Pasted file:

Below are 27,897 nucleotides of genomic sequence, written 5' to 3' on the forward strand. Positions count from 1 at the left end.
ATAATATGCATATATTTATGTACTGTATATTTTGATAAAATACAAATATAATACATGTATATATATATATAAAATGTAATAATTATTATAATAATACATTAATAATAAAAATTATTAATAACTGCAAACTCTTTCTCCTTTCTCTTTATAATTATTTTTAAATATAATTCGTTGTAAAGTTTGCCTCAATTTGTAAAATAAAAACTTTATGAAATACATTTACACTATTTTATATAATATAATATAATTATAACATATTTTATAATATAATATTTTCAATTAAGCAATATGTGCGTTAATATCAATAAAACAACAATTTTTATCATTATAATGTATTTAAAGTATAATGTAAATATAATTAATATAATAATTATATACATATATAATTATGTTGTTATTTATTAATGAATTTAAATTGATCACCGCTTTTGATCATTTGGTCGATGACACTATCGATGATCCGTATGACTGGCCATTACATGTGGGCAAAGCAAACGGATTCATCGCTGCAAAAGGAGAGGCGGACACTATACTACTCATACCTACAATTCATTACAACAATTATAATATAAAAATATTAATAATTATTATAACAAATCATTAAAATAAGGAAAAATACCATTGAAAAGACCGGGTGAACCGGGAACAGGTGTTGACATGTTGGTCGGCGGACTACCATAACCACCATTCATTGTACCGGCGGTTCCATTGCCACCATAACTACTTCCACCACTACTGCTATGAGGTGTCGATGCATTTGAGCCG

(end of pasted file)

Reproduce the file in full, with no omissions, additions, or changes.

Below are 27,897 nucleotides of genomic sequence, written 5' to 3' on the forward strand. Positions count from 1 at the left end.
ATAATATGCATATATTTATGTACTGTATATTTTGATAAAATACAAATATAATACATGTATATATATATATAAAATGTAATAATTATTATAATAATACATTAATAATAAAAATTATTAATAACTGCAAACTCTTTCTCCTTTCTCTTTATAATTATTTTTAAATATAATTCGTTGTAAAGTTTGCCTCAATTTGTAAAATAAAAACTTTATGAAATACATTTACACTATTTTATATAATATAATATAATTATAACATATTTTATAATATAATATTTTCAATTAAGCAATATGTGCGTTAATATCAATAAAACAACAATTTTTATCATTATAATGTATTTAAAGTATAATGTAAATATAATTAATATAATAATTATATACATATATAATTATGTTGTTATTTATTAATGAATTTAAATTGATCACCGCTTTTGATCATTTGGTCGATGACACTATCGATGATCCGTATGACTGGCCATTACATGTGGGCAAAGCAAACGGATTCATCGCTGCAAAAGGAGAGGCGGACACTATACTACTCATACCTACAATTCATTACAACAATTATAATATAAAAATATTAATAATTATTATAACAAATCATTAAAATAAGGAAAAATACCATTGAAAAGACCGGGTGAACCGGGAACAGGTGTTGACATGTTGGTCGGCGGACTACCATAACCACCATTCATTGTACCGGCGGTTCCATTGCCACCATAACTACTTCCACCACTACTGCTATGAGGTGTCGATGCATTTGAGCCG